• It is also helpful to keep the plants around the house trimmed and to cut any overgrown weeds, especially those that are close to the foundation.

Once the bugs are spotted inside the best ways to remove them focus on minimizing the odor:

  • One way is to mix liquid dish-washing soap into a bucket of water and, using either a gloved hand or other implement, knock the bugs into the water where they will not be able to survive.
  • Another way is to knock them into an empty bottle and then immediately seal the lid to contain the smell.
  • If it is cold enough you can throw them outside and let them freeze, or else flush them down the drain or seal them tightly in a plastic bag.
  • They can also be sucked up into a vacuum cleaner, but make sure to use one with a disposable filter or else the smell may linger on the vacuum.
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Old Oak Tree Harbors Smokey Brown Cockroaches on Long Island, New York.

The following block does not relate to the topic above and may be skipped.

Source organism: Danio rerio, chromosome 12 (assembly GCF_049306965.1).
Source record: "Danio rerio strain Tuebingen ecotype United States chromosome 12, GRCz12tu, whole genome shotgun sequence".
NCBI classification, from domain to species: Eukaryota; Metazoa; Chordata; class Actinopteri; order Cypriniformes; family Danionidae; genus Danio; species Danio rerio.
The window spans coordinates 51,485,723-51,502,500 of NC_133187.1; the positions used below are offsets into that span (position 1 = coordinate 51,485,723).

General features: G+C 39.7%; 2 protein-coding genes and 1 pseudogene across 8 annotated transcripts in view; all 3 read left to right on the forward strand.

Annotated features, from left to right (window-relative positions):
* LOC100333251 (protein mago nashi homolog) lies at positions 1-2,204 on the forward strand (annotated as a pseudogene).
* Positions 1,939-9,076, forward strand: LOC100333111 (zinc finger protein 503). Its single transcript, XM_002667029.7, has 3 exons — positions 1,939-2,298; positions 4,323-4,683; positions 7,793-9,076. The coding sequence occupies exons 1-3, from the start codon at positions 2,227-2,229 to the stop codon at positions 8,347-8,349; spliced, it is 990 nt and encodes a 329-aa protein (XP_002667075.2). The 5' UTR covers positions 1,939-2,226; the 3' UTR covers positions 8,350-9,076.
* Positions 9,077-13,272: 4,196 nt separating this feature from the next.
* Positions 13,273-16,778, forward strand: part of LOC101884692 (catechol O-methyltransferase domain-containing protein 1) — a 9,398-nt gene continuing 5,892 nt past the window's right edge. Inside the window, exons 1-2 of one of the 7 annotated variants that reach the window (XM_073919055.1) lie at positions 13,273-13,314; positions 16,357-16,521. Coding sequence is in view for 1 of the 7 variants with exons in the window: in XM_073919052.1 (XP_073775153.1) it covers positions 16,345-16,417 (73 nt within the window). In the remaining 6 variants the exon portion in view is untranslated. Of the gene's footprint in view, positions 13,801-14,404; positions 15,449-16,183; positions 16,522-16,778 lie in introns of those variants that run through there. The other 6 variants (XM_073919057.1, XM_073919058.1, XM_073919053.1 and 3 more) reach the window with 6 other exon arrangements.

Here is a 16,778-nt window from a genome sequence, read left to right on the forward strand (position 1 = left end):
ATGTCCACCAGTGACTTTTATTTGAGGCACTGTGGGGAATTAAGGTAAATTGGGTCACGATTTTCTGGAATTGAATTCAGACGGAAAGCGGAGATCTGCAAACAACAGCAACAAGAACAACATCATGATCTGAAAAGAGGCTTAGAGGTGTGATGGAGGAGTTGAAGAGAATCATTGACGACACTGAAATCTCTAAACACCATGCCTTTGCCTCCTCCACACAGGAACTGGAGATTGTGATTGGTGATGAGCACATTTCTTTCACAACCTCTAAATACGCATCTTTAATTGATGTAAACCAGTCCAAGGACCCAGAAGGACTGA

A homeowner from Garden City, N.Y. recently noticed some strange insects living inside a decaying hole in an old Oak tree on his property.  The homeowner sprayed something into the hole in an attempt to kill these “bugs”.   He then collected some samples and brought them to our office for identification.  I examined the samples and determined that they were cockroaches of a species which I am unfamiliar with. Using the Mallis Handbook to identify them, I was surprised when the key led me to the Smokey Brown cockroach. This type of roach is not typically found in the Northeastern United States, making the discovery a significant entomological find. I sent samples to the University of Florida which confirmed that the samples were indeed adult Smokey Brown cockroaches (Periplaneta fuliginosa).   I notified the homeowner that the “bugs” in his tree were actually of the quite unusual “Smokey Brown” cockroach species.  He described a population of hundreds of these cockroaches living on his property for the past two years.

Within the United States these cockroaches are normally found exclusively in the southeastern region.   They are, however, native to the temperate regions of Asia. Interestingly we now know of a sizable population in the Garden City area, and by my estimation their numbers seem to be on the rise on Long Island.  We can speculate these cockroaches were transported to Long Island in boxes from Japan and in plant mulch from the southern United States.